George Varoff

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George Dimitri Varoff (March 25, 1914 – January 10, 2002) was an American pole vaulter.

Early life[edit]

Varoff was born in Hawaii to Ukrainian immigrants and grew up in San Francisco, where he competed for Balboa High School.[1][2] After high school, he attended the University of Oregon to train under track coach Bill Hayward.[3]

World record[edit]

On July 4, 1936, Varoff vaulted 14 ft 6 12 in (4.43 m) at the Amateur Athletic Union (AAU)'s national championship meet, setting a new world record. However, the Olympic Trials were held separately the following week; at the Trials, Varoff only placed fourth and failed to qualify for the United States team for the 1936 Olympics.[4] Varoff won the AAU championship again in 1939; he set his personal best, 14 ft 7 58 in (4.46 m), at the 1937 AAU meet, but lost on countback as three other men also cleared the same height.[5][6] With the cancellation of the 1940 and 1944 Olympics due to World War II, he never competed in the Olympics.

World War II[edit]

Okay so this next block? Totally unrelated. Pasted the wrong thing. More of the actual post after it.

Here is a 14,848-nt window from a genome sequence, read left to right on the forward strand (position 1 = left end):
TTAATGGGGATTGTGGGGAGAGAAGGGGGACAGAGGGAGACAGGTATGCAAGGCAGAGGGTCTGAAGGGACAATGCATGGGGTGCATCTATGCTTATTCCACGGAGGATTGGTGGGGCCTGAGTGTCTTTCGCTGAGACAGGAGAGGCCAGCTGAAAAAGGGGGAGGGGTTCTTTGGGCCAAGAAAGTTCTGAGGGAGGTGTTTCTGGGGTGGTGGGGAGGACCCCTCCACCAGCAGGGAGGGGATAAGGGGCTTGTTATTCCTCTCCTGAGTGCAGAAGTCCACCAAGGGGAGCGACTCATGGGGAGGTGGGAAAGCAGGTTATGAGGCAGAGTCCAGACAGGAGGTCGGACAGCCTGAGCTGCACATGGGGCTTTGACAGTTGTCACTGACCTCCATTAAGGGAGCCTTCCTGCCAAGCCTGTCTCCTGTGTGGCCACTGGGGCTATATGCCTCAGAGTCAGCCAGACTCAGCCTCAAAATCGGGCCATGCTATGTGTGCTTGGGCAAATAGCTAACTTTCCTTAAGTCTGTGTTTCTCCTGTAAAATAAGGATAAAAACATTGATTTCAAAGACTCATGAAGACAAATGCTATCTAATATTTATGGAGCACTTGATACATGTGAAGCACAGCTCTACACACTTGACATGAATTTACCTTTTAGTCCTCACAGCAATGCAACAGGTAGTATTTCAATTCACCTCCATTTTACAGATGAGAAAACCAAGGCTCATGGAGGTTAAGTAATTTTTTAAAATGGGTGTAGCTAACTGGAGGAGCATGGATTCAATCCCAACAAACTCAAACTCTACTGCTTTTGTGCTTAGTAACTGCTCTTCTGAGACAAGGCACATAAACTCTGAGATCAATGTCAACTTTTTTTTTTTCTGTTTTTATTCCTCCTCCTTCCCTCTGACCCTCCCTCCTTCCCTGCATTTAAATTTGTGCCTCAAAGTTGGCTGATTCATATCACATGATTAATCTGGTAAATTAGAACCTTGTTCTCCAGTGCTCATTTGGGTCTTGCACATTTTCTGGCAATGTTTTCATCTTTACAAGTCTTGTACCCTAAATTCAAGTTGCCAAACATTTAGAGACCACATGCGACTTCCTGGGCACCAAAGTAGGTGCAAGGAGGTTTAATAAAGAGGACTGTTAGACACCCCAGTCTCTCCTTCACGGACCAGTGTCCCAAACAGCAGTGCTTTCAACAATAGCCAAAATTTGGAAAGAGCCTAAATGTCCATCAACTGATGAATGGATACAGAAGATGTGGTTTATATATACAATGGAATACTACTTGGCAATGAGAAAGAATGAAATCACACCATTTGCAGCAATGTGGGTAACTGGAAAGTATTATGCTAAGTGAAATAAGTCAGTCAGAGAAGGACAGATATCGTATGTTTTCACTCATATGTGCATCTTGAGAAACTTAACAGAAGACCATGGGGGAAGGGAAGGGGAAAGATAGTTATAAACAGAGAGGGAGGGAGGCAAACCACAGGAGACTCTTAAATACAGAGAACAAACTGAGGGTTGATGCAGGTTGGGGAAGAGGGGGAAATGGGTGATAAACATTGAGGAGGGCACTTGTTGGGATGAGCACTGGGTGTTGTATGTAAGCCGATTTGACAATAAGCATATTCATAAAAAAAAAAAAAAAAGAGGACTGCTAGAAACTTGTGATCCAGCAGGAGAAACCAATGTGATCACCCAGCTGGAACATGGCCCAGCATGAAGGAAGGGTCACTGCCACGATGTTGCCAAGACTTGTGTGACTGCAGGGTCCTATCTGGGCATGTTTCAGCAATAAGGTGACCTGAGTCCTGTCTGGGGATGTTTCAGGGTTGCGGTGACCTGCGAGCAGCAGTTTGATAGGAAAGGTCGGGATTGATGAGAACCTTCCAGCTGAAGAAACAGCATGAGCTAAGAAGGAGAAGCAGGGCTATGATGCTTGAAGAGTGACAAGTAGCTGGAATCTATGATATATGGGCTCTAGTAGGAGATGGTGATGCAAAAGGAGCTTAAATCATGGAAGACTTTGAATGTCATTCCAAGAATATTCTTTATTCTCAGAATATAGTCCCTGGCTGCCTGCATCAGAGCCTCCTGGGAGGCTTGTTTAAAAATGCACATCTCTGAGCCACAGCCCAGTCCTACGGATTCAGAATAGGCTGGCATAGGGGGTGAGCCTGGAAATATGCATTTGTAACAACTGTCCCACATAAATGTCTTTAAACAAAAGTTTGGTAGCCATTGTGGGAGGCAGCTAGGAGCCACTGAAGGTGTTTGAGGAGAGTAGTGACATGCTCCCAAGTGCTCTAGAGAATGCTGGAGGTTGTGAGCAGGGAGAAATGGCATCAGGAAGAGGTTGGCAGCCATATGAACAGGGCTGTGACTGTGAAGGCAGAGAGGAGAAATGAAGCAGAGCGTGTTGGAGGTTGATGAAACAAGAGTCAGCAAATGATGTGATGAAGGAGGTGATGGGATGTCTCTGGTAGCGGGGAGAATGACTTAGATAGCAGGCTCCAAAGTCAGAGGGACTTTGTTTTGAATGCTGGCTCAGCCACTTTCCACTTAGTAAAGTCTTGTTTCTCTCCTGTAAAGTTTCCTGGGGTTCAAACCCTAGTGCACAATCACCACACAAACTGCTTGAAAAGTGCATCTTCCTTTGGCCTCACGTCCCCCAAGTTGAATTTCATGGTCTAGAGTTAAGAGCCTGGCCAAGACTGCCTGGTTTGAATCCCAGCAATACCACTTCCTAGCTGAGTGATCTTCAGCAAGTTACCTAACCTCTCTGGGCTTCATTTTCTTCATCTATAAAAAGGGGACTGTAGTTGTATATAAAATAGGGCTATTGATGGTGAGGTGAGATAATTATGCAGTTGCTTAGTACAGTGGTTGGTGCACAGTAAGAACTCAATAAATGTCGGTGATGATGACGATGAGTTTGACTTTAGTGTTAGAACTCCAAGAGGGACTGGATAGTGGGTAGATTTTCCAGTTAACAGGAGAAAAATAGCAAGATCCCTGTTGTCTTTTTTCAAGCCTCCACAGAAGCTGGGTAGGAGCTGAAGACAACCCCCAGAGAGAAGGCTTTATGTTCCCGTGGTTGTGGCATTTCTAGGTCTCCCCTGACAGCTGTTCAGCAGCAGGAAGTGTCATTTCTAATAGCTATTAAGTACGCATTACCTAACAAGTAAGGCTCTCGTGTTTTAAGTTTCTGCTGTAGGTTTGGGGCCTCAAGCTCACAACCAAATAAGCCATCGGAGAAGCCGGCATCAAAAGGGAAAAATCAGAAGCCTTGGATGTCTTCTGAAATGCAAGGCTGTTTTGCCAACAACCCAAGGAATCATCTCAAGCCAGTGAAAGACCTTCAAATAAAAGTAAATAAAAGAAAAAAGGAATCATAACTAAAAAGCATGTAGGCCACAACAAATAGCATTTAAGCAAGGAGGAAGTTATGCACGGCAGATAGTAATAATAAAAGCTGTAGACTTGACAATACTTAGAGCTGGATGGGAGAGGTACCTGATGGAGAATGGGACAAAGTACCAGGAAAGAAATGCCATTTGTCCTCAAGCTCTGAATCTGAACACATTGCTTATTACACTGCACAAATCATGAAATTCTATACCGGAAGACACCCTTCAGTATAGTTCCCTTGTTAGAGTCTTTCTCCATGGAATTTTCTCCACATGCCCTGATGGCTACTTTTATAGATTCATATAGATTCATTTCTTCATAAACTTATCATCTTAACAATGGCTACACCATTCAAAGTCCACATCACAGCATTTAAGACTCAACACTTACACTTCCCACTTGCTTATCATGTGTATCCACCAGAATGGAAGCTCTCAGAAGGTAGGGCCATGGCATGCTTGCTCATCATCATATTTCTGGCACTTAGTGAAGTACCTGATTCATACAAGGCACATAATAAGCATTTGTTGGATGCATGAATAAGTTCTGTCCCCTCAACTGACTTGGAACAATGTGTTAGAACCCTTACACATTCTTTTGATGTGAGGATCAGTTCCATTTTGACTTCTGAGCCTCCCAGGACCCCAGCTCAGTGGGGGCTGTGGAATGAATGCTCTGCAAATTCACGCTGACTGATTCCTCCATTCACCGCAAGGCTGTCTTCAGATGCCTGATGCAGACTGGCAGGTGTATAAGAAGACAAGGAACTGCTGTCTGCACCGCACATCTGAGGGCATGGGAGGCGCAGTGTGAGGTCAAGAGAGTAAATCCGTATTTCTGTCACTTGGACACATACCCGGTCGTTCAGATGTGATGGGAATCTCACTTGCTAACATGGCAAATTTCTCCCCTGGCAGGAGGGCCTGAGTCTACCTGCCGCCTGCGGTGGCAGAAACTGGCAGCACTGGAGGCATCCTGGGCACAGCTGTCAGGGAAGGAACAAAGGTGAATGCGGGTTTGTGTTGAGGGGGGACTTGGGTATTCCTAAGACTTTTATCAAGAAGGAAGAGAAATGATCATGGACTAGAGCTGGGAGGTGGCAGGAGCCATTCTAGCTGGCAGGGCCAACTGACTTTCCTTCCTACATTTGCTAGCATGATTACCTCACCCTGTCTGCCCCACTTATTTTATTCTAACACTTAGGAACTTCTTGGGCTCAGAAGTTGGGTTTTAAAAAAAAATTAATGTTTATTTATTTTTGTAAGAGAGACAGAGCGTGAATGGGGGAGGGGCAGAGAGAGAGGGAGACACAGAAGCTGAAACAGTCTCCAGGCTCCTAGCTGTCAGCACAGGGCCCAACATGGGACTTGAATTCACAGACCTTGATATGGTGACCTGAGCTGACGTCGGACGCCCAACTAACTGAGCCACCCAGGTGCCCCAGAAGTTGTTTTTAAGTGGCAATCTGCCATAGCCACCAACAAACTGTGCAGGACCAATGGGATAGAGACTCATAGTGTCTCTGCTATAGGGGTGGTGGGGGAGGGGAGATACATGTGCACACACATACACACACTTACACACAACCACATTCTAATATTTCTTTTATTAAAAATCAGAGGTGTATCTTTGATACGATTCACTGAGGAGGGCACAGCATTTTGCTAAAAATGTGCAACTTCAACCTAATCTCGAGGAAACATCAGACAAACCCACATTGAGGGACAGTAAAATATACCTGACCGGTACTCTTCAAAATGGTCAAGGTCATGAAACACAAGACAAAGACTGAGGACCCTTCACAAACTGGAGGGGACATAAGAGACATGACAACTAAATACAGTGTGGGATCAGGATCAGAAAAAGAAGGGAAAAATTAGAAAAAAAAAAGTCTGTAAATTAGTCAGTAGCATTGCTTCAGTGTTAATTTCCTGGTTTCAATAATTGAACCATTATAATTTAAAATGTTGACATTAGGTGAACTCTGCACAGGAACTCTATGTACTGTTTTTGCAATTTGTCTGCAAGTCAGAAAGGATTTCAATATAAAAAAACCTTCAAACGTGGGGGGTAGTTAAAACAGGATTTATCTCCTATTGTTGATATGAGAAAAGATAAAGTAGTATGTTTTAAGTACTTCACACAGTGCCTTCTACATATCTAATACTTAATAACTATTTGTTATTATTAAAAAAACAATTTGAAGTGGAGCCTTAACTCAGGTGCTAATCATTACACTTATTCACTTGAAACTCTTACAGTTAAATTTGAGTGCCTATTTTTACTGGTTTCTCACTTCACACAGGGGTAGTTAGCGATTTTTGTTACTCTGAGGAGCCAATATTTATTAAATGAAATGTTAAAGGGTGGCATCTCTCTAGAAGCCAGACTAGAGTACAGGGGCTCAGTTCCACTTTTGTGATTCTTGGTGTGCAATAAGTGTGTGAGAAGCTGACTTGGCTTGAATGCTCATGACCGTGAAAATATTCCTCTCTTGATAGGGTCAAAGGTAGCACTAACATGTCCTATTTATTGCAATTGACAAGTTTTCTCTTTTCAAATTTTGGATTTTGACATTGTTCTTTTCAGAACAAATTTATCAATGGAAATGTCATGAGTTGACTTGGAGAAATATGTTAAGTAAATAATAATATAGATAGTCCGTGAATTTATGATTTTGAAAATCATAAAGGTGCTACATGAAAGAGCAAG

Varoff joined the United States Army Air Forces during World War II and achieved the rank of Captain. His B-29 was shot down over China and reported as missing in action on December 7, 1944. He returned safely to his base six weeks later.[7] He later reported that he and his crew had to bail out over China following a bombing mission.[8]


Following the war, Varoff returned to San Francisco. He was inducted into the Oregon Sports Hall of Fame in 1982.[9] He died in San Antonio, Texas on January 10, 2002.[3]


  1. ^ "Records at Princeton". Time Magazine. July 13, 1936. Retrieved 2007-10-10. 
  2. ^ "San Francisco (AAA) Finals - 1915 thru 2002". Archived from the original on 2007-10-13. Retrieved 2007-10-10. 
  3. ^ a b "Ex-pole vaulter Varoff dead at 87". Retrieved 2007-10-10. [permanent dead link]
  4. ^ Hymans, Richard (2008). "The History of the United States Olympic Trials – Track & Field" (PDF). USA Track & Field. Retrieved 2015-10-20. 
  5. ^ "George Varoff". Track and Field Statistics. Retrieved 2015-11-08. 
  6. ^ Mallon, Bill; Buchanan, Ian; Track & Field News. "A History Of The Results Of The National Track & Field Championships Of The USA From 1876 Through 2015". Track & Field News. Retrieved 2015-11-08. 
  7. ^ "Capt. George Varoff safe". New York Times. January 17, 1945. Retrieved 2007-10-10. 
  8. ^ "Card Farm Pitcher Cited". New York Times. April 6, 1945. Retrieved 2007-10-10. 
  9. ^ "Inductees: Track and Field". Oregon Sports Hall of Fame and Museum. Archived from the original on September 26, 2007. Retrieved 2007-10-10.